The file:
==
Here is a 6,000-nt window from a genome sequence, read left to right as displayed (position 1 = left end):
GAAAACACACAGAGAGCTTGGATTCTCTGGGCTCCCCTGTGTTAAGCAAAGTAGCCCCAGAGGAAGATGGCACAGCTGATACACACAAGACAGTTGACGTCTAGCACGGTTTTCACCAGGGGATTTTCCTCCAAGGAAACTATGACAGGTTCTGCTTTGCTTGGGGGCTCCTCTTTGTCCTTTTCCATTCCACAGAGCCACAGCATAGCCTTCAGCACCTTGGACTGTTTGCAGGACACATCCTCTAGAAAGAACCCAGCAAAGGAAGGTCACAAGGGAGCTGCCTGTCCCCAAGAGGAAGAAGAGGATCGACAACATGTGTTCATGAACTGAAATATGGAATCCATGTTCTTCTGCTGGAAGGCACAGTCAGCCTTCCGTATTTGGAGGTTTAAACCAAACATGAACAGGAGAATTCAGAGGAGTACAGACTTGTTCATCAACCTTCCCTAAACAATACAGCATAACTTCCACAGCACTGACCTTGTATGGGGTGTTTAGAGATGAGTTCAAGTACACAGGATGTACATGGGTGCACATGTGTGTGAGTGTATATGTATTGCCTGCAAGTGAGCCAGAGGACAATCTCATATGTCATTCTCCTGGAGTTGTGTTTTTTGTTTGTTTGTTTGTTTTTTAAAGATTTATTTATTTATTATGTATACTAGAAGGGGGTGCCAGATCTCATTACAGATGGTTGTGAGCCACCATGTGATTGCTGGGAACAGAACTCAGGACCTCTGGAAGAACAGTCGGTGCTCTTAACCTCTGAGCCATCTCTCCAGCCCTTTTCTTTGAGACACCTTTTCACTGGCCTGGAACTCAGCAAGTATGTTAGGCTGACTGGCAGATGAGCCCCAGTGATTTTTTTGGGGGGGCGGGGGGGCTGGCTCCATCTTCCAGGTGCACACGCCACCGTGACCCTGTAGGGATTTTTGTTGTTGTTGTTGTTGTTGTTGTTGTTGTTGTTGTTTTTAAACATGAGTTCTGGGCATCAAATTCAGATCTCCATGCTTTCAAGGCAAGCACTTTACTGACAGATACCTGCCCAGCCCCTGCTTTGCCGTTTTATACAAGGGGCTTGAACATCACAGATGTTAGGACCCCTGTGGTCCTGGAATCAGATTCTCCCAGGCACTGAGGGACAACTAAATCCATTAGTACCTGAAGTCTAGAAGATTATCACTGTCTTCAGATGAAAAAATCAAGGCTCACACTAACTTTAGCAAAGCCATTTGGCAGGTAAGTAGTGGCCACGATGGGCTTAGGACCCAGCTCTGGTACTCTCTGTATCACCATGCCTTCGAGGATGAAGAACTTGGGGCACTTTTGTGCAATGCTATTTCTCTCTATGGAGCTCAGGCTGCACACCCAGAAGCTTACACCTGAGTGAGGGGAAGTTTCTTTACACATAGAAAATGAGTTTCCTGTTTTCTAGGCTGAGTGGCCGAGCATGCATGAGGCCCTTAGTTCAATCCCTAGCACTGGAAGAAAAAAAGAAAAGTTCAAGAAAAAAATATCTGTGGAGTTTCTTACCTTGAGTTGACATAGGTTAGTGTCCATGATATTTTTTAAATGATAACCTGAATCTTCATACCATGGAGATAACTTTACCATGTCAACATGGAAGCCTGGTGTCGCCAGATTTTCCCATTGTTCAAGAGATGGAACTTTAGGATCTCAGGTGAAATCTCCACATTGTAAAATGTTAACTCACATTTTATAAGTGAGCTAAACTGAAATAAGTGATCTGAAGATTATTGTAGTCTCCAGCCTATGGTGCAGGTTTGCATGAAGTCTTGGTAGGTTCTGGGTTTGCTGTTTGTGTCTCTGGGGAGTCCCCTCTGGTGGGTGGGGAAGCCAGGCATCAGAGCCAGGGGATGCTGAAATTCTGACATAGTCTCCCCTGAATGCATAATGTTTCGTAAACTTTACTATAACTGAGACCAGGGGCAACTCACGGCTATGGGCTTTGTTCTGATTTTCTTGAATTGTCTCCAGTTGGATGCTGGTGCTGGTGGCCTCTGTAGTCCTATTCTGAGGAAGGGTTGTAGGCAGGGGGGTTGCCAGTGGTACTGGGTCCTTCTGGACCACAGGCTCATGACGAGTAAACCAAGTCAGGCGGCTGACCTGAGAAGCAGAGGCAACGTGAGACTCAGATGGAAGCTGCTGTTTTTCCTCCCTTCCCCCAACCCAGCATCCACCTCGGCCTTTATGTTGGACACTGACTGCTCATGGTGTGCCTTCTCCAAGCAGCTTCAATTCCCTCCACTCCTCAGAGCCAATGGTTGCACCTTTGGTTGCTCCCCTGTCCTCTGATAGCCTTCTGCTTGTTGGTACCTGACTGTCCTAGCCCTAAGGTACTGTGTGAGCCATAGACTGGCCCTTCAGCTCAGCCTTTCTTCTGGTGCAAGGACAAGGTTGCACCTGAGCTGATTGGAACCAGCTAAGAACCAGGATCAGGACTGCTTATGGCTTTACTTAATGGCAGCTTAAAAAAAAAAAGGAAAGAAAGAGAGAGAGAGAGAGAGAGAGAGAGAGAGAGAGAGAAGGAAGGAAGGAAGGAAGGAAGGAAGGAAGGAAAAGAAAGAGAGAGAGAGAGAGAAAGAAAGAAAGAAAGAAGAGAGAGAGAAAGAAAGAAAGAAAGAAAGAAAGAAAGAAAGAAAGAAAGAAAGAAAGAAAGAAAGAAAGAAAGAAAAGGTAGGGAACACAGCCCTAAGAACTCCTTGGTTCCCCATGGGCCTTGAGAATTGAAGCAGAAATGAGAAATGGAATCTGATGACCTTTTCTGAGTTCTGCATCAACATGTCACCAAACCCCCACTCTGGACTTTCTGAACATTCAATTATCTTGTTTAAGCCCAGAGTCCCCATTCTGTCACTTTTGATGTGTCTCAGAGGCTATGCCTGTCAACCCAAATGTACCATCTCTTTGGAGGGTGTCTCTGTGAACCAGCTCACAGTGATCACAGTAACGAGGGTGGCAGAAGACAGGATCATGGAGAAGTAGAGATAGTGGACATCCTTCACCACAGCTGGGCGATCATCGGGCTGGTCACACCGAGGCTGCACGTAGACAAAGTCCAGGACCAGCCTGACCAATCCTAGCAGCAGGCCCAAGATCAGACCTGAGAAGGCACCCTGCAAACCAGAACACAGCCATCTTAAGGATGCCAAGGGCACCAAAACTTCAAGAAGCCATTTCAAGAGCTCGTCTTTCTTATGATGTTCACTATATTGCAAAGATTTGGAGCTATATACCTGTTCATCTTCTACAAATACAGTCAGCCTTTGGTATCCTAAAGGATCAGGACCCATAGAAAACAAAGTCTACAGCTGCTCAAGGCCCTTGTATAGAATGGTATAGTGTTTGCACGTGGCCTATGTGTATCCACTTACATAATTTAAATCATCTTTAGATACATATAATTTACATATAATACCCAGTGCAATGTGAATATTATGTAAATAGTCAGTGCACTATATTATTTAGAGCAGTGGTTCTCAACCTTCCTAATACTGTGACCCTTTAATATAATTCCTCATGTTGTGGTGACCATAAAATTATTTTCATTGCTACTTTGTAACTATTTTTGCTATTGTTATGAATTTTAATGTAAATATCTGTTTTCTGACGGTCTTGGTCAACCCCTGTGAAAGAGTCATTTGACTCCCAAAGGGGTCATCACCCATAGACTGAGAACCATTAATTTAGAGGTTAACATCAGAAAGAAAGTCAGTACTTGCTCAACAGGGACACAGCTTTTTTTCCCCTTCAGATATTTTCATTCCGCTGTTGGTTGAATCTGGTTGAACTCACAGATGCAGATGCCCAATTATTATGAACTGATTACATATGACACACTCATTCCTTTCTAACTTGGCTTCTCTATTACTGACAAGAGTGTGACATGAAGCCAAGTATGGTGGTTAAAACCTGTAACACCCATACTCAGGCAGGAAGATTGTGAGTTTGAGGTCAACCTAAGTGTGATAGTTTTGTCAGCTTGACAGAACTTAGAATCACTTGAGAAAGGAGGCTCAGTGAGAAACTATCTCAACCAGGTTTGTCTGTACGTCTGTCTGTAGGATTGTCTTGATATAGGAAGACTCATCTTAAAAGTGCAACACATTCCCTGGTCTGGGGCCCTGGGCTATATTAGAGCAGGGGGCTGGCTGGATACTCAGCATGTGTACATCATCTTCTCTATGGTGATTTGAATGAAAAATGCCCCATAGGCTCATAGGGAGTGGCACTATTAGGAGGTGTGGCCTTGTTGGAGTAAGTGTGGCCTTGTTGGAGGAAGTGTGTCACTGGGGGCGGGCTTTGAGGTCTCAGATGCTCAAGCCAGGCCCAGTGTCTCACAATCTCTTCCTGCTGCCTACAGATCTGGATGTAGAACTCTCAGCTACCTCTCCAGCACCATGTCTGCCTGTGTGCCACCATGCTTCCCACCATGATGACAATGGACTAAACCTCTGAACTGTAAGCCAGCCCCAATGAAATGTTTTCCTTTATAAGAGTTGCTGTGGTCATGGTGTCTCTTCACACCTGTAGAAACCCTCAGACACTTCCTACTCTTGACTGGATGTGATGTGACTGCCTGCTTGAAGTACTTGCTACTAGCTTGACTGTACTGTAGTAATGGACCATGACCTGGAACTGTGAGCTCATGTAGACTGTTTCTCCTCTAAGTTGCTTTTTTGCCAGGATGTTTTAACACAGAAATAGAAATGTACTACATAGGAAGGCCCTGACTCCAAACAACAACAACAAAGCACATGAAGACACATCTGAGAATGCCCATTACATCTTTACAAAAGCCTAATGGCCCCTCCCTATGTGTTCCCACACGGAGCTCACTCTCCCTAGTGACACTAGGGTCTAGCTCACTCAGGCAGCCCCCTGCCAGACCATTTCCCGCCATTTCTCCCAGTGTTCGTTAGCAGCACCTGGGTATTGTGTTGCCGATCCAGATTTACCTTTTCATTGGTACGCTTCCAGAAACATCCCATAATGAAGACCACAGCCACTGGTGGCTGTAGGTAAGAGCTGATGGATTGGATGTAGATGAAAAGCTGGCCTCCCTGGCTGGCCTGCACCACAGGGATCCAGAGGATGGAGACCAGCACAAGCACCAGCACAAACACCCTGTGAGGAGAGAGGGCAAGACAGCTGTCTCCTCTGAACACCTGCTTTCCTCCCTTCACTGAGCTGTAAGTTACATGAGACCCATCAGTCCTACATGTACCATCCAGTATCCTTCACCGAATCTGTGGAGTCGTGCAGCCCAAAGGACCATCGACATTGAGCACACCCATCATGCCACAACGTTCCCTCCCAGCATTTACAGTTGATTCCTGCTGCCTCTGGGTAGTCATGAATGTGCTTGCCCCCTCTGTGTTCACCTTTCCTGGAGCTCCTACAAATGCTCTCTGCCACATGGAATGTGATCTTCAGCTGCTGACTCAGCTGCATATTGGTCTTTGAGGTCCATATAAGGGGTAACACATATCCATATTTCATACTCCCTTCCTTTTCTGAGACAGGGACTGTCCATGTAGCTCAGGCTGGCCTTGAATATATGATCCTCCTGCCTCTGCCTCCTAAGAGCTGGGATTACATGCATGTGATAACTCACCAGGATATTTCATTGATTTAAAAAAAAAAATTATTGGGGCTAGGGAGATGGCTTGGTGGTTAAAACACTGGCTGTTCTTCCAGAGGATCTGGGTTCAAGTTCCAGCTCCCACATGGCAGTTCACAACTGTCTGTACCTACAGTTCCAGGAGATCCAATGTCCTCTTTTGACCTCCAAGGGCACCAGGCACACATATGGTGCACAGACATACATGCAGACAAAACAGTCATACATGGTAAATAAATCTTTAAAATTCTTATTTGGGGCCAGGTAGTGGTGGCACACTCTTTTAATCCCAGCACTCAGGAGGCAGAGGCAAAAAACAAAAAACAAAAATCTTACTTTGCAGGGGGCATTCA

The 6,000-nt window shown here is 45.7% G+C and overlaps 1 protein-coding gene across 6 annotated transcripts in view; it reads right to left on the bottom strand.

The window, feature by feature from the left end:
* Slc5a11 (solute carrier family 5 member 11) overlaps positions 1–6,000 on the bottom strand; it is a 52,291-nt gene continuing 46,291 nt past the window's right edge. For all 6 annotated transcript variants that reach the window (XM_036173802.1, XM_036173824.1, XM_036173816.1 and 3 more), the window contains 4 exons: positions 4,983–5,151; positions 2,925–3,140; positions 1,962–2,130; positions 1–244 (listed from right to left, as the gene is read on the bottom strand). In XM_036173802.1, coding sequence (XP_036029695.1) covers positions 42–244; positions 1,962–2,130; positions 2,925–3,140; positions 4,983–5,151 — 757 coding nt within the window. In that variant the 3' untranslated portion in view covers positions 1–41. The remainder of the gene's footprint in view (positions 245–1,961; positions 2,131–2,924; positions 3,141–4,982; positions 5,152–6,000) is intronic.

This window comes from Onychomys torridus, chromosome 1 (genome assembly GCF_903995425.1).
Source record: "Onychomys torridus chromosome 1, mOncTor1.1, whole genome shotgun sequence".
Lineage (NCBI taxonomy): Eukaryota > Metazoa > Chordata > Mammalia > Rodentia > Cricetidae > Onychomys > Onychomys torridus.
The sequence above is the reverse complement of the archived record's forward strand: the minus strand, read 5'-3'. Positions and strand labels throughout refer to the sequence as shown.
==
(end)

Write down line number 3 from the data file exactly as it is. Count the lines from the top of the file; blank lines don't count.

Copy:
The 6,000-nt window shown here is 45.7% G+C and overlaps 1 protein-coding gene across 6 annotated transcripts in view; it reads right to left on the bottom strand.